Second, the prosecutors may ask the court to permit either substitutions or summaries of classified information that is relevant and helpful, but still warrants extra protections. A substitution could be inserting “Country A” instead of the name of the country, or “fall 2022” instead of a specific date. A summary could involve drafting a summary of a CIA cable that omits some of the more sensitive details from the document, while still providing the discoverable information to the defense. Alternatively, the summary could be a “statement admitting relevant facts that the classified information would tend to prove.” In either case, the court must find that the substitutions or summaries put the defendant in the same position in terms of being able to defend their case. Typically the omitted details are immaterial to the defense. At the end of this process, a narrower universe of information is provided to the defense in discovery than would have been without application of CIPA, while still allowing individuals to adequately defend themselves.

Section 5: CIPA Section 5 is another critical part of the filtering process. Here, the defendant is required to provide the Justice Department with a written notice of the classified information it intends to use at trial, relying both on classified information that the government provided in discovery and classified information in the defendant’s head. This typically will be a much narrower universe of information than the government provided in discovery. Almost inevitably, the government will ask the court to require the defendant to provide a more specific notice – the narrowing continues.

Section 10:  In Espionage Act prosecutions and others where the charges relate to classified information, Section 10 of CIPA provides that the government must provide notice to the defendant “of the portions of the material that it reasonably expects to rely upon to establish the national defense or classified information element of the offense.” Think of this notice as akin to CIPA Section 5, but in the inverse. CIPA does not define the timing of this notice, but it should come sometime before Section 6(a) proceedings, as it helps define what is “relevant” for the trial. This requirement is unique to Espionage Act and similar prosecutions, so we have not included it in the funnel chart below, but it is yet another potential mechanism for narrowing the scope of classified information at issue in the case.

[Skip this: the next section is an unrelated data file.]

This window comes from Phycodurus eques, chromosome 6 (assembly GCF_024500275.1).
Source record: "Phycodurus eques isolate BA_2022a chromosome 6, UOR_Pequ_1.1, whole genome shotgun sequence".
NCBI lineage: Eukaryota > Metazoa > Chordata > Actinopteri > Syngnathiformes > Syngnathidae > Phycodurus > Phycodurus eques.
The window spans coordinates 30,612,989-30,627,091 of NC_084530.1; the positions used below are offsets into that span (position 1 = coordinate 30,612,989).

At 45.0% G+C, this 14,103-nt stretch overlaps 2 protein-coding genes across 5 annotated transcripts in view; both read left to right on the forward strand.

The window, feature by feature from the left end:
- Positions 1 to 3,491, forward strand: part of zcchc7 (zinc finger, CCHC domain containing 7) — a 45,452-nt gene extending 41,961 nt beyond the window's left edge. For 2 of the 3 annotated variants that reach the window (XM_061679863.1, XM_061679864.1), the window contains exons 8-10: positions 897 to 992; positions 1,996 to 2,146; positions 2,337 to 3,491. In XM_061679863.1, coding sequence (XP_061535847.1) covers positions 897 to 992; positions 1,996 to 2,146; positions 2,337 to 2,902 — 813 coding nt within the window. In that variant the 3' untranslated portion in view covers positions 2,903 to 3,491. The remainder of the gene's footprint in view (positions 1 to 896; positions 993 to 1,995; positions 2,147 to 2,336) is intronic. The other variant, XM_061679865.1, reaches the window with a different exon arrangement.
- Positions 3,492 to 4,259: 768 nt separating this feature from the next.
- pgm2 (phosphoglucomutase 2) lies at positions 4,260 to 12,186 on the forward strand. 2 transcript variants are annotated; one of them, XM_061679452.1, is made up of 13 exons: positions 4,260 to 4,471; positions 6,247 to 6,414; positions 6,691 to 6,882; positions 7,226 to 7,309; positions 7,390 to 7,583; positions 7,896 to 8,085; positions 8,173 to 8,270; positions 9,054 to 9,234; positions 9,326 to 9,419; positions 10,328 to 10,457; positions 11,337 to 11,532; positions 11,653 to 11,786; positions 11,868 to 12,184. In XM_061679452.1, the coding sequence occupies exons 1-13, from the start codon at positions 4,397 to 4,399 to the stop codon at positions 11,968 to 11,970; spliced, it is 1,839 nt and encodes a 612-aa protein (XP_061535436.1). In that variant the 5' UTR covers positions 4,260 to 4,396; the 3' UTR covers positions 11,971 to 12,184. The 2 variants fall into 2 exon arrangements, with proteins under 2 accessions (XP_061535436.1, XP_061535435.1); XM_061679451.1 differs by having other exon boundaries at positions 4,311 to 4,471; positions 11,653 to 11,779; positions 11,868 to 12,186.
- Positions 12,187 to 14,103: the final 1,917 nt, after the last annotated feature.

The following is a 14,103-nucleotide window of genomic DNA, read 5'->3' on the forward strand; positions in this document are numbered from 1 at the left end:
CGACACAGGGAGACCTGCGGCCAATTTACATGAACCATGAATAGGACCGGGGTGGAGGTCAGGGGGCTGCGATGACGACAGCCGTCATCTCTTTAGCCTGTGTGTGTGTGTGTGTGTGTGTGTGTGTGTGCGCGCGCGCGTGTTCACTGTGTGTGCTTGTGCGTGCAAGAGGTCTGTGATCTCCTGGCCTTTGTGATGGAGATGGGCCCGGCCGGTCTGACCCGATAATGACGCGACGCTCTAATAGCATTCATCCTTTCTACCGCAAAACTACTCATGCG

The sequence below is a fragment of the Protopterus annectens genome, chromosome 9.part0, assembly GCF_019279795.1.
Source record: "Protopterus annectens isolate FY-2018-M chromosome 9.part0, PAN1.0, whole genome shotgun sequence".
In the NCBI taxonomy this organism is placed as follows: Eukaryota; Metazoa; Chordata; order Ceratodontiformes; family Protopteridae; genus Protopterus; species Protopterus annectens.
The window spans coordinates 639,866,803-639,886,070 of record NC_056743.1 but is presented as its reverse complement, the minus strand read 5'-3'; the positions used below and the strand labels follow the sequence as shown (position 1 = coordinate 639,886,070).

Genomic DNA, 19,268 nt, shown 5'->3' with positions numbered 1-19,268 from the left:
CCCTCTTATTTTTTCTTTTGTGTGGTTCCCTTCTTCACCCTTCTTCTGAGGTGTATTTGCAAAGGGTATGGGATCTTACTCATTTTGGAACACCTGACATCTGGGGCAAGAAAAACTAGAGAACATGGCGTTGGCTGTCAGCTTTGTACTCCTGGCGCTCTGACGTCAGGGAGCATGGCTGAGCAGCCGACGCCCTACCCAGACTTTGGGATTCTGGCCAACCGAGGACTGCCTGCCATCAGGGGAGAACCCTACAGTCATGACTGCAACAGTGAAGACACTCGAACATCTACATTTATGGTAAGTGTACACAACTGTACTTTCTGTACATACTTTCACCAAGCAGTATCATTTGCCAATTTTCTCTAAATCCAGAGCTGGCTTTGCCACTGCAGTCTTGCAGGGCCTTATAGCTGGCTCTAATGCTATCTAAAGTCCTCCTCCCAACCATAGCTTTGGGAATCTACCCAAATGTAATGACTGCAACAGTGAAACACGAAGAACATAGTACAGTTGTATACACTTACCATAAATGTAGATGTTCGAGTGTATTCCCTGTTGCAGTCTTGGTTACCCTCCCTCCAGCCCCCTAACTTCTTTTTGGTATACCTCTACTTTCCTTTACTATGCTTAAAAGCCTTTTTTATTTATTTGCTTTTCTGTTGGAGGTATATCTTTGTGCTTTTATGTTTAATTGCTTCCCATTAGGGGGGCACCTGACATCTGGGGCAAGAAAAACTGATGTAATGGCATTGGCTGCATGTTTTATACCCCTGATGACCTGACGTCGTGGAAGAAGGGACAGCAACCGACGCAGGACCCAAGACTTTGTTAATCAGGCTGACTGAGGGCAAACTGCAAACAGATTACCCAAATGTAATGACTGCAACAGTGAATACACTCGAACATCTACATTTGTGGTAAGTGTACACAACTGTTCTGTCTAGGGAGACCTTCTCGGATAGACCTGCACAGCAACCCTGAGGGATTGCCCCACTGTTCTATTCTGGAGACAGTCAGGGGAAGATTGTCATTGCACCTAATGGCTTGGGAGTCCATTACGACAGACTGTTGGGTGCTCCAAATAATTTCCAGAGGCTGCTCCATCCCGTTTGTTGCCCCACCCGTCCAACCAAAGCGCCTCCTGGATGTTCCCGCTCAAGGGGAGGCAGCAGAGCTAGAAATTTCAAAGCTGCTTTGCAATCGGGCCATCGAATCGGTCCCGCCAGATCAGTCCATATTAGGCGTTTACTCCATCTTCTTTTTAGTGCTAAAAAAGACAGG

Sections 6(a) and 6(c): CIPA Section 6 is the final step in the narrowing process, this time focused on preparation for how classified information will be used at trial. It has two distinct parts. First, under Section 6(a), the parties litigate the use, relevance, and admissibility of classified information at trial – issues that are normally resolved via motions in limine or during the trial itself. Once those determinations are made, the government will utilize Section 6(c) to propose additional ways to protect classified information at trial, which may include substitutions, redactions, and summaries for trial exhibits, as well as additional protections against classified information being disclosed during trial testimony (such as the Silent Witness Rule). Once again, these tools will further narrow the scope of classified information that will be disclosed at trial (if any is disclosed at all), while providing both parties with advance notice so they can prepare their strategies accordingly.

Interlocutory Appeal: Finally, while not part of the funnel chart, CIPA Section 7 provides the government with the ability to seek expedited interlocutory appeal of adverse court rulings involving the disclosure of classified information (including to the defense in discovery). For non-classified information, the government often cannot appeal adverse pre-trial rulings, which are largely left to the discretion of the trial court. CIPA Section 7 thus provides a unique and critical right for the government. In essence, if the funnel starts to break because of a ruling from the trial court, the Justice Department can attempt to fix it with the court of appeals. Alternatively, instead of appealing an adverse ruling, the government could decline to either produce or rely upon the classified information at issue, but then it runs the risk of having a sanction imposed by the court (which it could then appeal).

And with that introduction, we present to you –  the CIPA funnel:

IMAGE: Classified file folder. (via Getty Images)